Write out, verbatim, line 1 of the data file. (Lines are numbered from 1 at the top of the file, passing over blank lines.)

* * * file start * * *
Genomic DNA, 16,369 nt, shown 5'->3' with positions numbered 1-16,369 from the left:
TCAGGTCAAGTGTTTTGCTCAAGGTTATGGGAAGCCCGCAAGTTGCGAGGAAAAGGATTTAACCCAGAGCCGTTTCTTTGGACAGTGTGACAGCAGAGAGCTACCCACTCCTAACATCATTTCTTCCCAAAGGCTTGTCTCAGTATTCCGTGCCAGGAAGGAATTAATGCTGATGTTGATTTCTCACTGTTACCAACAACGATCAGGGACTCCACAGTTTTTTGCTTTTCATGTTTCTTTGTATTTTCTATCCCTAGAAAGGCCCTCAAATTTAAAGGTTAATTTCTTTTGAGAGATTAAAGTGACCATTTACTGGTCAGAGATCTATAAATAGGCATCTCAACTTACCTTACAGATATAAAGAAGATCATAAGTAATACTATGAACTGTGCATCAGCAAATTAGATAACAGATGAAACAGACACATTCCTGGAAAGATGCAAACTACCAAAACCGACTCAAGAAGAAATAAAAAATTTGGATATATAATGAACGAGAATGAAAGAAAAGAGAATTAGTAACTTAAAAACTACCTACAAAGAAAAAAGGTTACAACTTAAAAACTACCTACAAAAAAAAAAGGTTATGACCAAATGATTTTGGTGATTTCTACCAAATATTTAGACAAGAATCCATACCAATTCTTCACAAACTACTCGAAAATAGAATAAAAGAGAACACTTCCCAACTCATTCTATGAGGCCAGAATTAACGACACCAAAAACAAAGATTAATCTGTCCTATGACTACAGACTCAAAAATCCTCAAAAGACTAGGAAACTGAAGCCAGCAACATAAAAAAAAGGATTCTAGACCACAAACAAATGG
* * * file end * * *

Genomic DNA, 16,369 nt, shown 5'->3' with positions numbered 1-16,369 from the left: